What goes on ‘behind the scenes’ of assessment?

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(Caption: Alex Feofiloff, Human Sciences Undergraduate Representative on Academic Senate, speaking at the October Academic Senate meeting about the need for more communication around the processes involved behind the scenes of assessments)

At the Academic Senate meeting of 23 October, a point of discussion was around student-facing communication of what goes on ‘behind the scenes’ of assessment and moderation.

“Students don’t know about all the in-depth work that is done to set the standard of grades, results from assessments at Macquarie are reflective of a student’s performance, not altered on a scaling curve, by understanding all the in-depth work that goes on behind the scenes to arrive at the final mark, student body should feel confident to explain what their marks represent,” say Alex Feofiloff, Human Sciences Undergraduate Representative on Academic Senate.

So to get the ball rolling, we are starting with this blog, which will be shared on the Campus Facebook page.

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Assessment at Macquarie is standards-based. If a student meets the standard for a grade, they receive that grade – there is no scaling to a bell curve or restriction on the number of students that can be awarded a grade.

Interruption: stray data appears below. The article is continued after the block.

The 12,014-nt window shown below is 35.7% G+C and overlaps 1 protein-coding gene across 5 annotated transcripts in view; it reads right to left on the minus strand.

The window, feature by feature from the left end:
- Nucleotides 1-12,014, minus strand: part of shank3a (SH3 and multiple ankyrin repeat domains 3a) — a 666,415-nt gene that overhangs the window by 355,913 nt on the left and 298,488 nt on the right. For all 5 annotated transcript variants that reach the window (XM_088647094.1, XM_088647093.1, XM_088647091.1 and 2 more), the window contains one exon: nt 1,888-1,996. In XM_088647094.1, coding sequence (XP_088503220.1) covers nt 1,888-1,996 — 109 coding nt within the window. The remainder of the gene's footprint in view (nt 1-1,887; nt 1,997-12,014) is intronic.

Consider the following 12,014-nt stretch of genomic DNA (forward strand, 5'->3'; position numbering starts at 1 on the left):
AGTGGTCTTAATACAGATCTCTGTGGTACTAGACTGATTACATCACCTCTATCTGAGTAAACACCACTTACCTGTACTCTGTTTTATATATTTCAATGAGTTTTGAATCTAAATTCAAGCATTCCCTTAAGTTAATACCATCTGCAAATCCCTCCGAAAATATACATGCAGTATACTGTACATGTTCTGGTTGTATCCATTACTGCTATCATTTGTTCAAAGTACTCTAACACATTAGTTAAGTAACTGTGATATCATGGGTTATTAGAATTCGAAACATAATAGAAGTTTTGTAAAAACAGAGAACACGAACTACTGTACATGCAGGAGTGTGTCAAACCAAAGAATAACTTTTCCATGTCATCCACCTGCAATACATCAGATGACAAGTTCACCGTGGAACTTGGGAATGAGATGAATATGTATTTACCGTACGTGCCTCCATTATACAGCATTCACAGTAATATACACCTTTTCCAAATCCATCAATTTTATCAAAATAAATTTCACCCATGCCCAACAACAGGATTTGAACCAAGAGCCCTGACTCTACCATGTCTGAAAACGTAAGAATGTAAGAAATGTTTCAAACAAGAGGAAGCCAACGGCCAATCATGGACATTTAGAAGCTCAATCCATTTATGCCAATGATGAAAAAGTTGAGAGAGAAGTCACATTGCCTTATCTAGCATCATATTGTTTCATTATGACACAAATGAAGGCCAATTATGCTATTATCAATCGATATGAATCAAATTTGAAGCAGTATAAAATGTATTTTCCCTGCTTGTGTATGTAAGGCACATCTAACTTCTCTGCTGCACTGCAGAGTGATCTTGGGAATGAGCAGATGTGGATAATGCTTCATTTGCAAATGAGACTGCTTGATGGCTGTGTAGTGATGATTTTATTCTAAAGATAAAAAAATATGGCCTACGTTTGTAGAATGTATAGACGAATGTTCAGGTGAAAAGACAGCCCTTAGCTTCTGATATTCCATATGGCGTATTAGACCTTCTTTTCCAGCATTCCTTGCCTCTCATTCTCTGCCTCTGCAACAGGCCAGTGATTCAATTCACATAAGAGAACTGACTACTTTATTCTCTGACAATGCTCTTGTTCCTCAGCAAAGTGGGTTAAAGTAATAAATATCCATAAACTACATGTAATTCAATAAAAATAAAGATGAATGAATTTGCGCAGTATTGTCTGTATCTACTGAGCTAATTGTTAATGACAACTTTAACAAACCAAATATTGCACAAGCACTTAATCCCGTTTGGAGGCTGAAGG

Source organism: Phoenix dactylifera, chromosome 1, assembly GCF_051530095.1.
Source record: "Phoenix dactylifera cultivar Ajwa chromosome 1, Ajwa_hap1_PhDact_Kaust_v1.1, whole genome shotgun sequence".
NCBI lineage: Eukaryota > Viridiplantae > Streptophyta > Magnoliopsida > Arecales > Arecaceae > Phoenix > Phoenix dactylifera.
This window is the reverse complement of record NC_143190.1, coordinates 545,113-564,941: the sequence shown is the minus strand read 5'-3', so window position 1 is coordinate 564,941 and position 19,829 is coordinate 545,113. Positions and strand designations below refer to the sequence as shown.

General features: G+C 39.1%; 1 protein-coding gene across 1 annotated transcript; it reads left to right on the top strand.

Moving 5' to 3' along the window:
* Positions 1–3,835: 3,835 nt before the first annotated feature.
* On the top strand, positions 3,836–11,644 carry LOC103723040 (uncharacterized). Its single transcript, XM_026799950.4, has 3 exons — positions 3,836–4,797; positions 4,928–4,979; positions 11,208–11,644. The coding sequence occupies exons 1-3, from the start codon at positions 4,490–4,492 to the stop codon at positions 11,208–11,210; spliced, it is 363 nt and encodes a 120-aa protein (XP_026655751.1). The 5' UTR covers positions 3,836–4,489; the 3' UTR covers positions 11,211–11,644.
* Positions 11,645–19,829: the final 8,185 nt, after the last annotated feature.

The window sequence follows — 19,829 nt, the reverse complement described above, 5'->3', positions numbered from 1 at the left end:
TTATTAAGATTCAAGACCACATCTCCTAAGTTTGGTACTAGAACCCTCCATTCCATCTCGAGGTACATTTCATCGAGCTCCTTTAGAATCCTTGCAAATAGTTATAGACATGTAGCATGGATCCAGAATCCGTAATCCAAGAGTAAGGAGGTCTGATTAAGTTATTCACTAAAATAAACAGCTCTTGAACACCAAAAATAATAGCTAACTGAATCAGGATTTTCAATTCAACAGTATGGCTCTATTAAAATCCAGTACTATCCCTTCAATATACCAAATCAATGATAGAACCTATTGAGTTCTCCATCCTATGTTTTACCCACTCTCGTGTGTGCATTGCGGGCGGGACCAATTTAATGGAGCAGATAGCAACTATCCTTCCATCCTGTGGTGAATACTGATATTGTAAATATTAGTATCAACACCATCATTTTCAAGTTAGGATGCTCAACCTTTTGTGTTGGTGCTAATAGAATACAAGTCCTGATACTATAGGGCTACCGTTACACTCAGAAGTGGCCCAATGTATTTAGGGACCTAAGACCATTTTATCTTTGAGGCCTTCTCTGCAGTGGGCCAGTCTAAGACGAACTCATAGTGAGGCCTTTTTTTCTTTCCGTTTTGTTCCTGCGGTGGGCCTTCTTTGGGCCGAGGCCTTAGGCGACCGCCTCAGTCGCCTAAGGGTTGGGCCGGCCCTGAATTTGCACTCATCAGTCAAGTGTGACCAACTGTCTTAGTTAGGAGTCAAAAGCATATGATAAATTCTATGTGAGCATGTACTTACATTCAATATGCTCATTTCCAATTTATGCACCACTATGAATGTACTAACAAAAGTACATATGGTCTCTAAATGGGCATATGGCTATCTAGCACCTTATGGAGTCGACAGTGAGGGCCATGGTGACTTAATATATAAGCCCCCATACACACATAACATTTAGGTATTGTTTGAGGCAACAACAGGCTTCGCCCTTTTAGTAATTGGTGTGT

Assessment is moderated at all stages of the assessment lifecycle and involves elements of both quality assurance (before assessment is implemented) and quality control (after assessment). This includes during the setting and design of assessment tasks, after marking of individual tasks, and after determination of the final grade. This functions to ensure that the marks have been arrived at accurately, consistently and fairly in accordance with the assessment criteria.

Requirements for assessment design, standards, moderation and grading are governed by the Assessment Policy, which is managed by the Senate Learning and Teaching Committee, and approved by Academic Senate. The effectiveness of moderation processes are evaluated periodically via the Academic Standards and Quality Committee.

At the end of each session as part of the quality assurance process faculties convene exam meetings in departments and through faculty committees. Exam results are ratified by Faculty Boards before they are released.

Academic Senate welcomes feedback from students on academic matters. To engage with us you can:


Posted by Jackie Phillips

Jacqueline Phillips is a neurophysiologist and Professor of Neuroscience at Macquarie. She worked as a veterinarian before pursuing medical research. She is currently the Deputy Chair of Academic Senate.

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